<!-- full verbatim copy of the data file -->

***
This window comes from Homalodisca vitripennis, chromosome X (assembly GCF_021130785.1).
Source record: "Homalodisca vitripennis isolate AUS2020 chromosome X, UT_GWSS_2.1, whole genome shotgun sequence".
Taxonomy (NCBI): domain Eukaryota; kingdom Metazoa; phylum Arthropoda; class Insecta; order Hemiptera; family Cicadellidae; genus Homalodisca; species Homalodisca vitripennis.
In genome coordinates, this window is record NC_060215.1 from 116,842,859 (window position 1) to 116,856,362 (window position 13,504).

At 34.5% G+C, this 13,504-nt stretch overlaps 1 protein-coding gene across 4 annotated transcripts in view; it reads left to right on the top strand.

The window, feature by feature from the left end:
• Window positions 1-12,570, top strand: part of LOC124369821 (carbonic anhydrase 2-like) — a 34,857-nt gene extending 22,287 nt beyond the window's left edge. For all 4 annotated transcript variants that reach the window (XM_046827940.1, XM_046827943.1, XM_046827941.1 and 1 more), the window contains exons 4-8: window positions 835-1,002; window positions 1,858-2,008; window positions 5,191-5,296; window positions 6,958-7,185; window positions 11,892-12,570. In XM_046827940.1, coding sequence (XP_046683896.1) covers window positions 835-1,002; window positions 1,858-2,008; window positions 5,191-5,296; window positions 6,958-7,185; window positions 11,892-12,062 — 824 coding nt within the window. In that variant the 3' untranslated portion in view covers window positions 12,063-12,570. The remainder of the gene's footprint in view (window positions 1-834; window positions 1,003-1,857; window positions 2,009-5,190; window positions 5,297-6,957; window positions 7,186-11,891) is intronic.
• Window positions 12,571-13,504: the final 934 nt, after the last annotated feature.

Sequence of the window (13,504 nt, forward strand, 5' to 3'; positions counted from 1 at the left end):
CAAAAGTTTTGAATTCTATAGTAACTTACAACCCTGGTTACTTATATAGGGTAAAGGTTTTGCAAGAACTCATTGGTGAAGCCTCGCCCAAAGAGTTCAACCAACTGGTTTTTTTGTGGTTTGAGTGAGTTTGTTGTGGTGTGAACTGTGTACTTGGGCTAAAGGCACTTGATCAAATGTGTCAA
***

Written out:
This window comes from Homalodisca vitripennis, chromosome X (assembly GCF_021130785.1).
Source record: "Homalodisca vitripennis isolate AUS2020 chromosome X, UT_GWSS_2.1, whole genome shotgun sequence".
Taxonomy (NCBI): domain Eukaryota; kingdom Metazoa; phylum Arthropoda; class Insecta; order Hemiptera; family Cicadellidae; genus Homalodisca; species Homalodisca vitripennis.
In genome coordinates, this window is record NC_060215.1 from 116,842,859 (window position 1) to 116,856,362 (window position 13,504).

At 34.5% G+C, this 13,504-nt stretch overlaps 1 protein-coding gene across 4 annotated transcripts in view; it reads left to right on the top strand.

The window, feature by feature from the left end:
• Window positions 1-12,570, top strand: part of LOC124369821 (carbonic anhydrase 2-like) — a 34,857-nt gene extending 22,287 nt beyond the window's left edge. For all 4 annotated transcript variants that reach the window (XM_046827940.1, XM_046827943.1, XM_046827941.1 and 1 more), the window contains exons 4-8: window positions 835-1,002; window positions 1,858-2,008; window positions 5,191-5,296; window positions 6,958-7,185; window positions 11,892-12,570. In XM_046827940.1, coding sequence (XP_046683896.1) covers window positions 835-1,002; window positions 1,858-2,008; window positions 5,191-5,296; window positions 6,958-7,185; window positions 11,892-12,062 — 824 coding nt within the window. In that variant the 3' untranslated portion in view covers window positions 12,063-12,570. The remainder of the gene's footprint in view (window positions 1-834; window positions 1,003-1,857; window positions 2,009-5,190; window positions 5,297-6,957; window positions 7,186-11,891) is intronic.
• Window positions 12,571-13,504: the final 934 nt, after the last annotated feature.

Sequence of the window (13,504 nt, forward strand, 5' to 3'; positions counted from 1 at the left end):
CAAAAGTTTTGAATTCTATAGTAACTTACAACCCTGGTTACTTATATAGGGTAAAGGTTTTGCAAGAACTCATTGGTGAAGCCTCGCCCAAAGAGTTCAACCAACTGGTTTTTTTGTGGTTTGAGTGAGTTTGTTGTGGTGTGAACTGTGTACTTGGGCTAAAGGCACTTGATCAAATGTGTCAA